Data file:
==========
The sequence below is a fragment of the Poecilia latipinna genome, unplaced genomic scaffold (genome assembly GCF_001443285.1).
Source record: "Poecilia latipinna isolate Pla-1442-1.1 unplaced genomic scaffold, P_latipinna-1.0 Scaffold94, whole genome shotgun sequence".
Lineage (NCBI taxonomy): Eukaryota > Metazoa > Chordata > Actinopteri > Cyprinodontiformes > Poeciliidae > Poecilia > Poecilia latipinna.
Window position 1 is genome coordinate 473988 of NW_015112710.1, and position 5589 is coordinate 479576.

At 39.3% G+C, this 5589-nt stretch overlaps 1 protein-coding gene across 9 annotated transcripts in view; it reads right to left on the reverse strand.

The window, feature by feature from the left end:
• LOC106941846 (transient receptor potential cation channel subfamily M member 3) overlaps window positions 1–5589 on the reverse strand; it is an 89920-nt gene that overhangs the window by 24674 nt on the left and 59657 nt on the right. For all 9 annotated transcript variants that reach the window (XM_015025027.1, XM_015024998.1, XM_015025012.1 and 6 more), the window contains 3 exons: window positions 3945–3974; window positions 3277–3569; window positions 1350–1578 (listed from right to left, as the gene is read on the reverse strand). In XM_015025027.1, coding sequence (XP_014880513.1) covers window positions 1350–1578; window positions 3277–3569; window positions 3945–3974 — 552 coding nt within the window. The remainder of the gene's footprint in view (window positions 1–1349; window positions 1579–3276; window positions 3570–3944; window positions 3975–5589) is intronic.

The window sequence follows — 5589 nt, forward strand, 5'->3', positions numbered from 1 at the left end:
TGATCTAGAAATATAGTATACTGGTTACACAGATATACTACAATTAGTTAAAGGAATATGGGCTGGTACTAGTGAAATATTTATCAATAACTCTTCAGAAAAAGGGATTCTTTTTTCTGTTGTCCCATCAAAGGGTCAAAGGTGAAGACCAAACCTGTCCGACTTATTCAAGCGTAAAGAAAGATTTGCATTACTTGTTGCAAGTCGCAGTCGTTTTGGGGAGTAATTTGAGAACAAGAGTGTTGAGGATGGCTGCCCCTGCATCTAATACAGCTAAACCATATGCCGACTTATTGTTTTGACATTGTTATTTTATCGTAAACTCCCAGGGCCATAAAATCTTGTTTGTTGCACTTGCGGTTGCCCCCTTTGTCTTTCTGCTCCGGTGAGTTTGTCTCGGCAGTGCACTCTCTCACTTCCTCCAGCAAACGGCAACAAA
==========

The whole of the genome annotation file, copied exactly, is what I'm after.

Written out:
The sequence below is a fragment of the Poecilia latipinna genome, unplaced genomic scaffold (genome assembly GCF_001443285.1).
Source record: "Poecilia latipinna isolate Pla-1442-1.1 unplaced genomic scaffold, P_latipinna-1.0 Scaffold94, whole genome shotgun sequence".
Lineage (NCBI taxonomy): Eukaryota > Metazoa > Chordata > Actinopteri > Cyprinodontiformes > Poeciliidae > Poecilia > Poecilia latipinna.
Window position 1 is genome coordinate 473988 of NW_015112710.1, and position 5589 is coordinate 479576.

At 39.3% G+C, this 5589-nt stretch overlaps 1 protein-coding gene across 9 annotated transcripts in view; it reads right to left on the reverse strand.

The window, feature by feature from the left end:
• LOC106941846 (transient receptor potential cation channel subfamily M member 3) overlaps window positions 1–5589 on the reverse strand; it is an 89920-nt gene that overhangs the window by 24674 nt on the left and 59657 nt on the right. For all 9 annotated transcript variants that reach the window (XM_015025027.1, XM_015024998.1, XM_015025012.1 and 6 more), the window contains 3 exons: window positions 3945–3974; window positions 3277–3569; window positions 1350–1578 (listed from right to left, as the gene is read on the reverse strand). In XM_015025027.1, coding sequence (XP_014880513.1) covers window positions 1350–1578; window positions 3277–3569; window positions 3945–3974 — 552 coding nt within the window. The remainder of the gene's footprint in view (window positions 1–1349; window positions 1579–3276; window positions 3570–3944; window positions 3975–5589) is intronic.

The window sequence follows — 5589 nt, forward strand, 5'->3', positions numbered from 1 at the left end:
TGATCTAGAAATATAGTATACTGGTTACACAGATATACTACAATTAGTTAAAGGAATATGGGCTGGTACTAGTGAAATATTTATCAATAACTCTTCAGAAAAAGGGATTCTTTTTTCTGTTGTCCCATCAAAGGGTCAAAGGTGAAGACCAAACCTGTCCGACTTATTCAAGCGTAAAGAAAGATTTGCATTACTTGTTGCAAGTCGCAGTCGTTTTGGGGAGTAATTTGAGAACAAGAGTGTTGAGGATGGCTGCCCCTGCATCTAATACAGCTAAACCATATGCCGACTTATTGTTTTGACATTGTTATTTTATCGTAAACTCCCAGGGCCATAAAATCTTGTTTGTTGCACTTGCGGTTGCCCCCTTTGTCTTTCTGCTCCGGTGAGTTTGTCTCGGCAGTGCACTCTCTCACTTCCTCCAGCAAACGGCAACAAA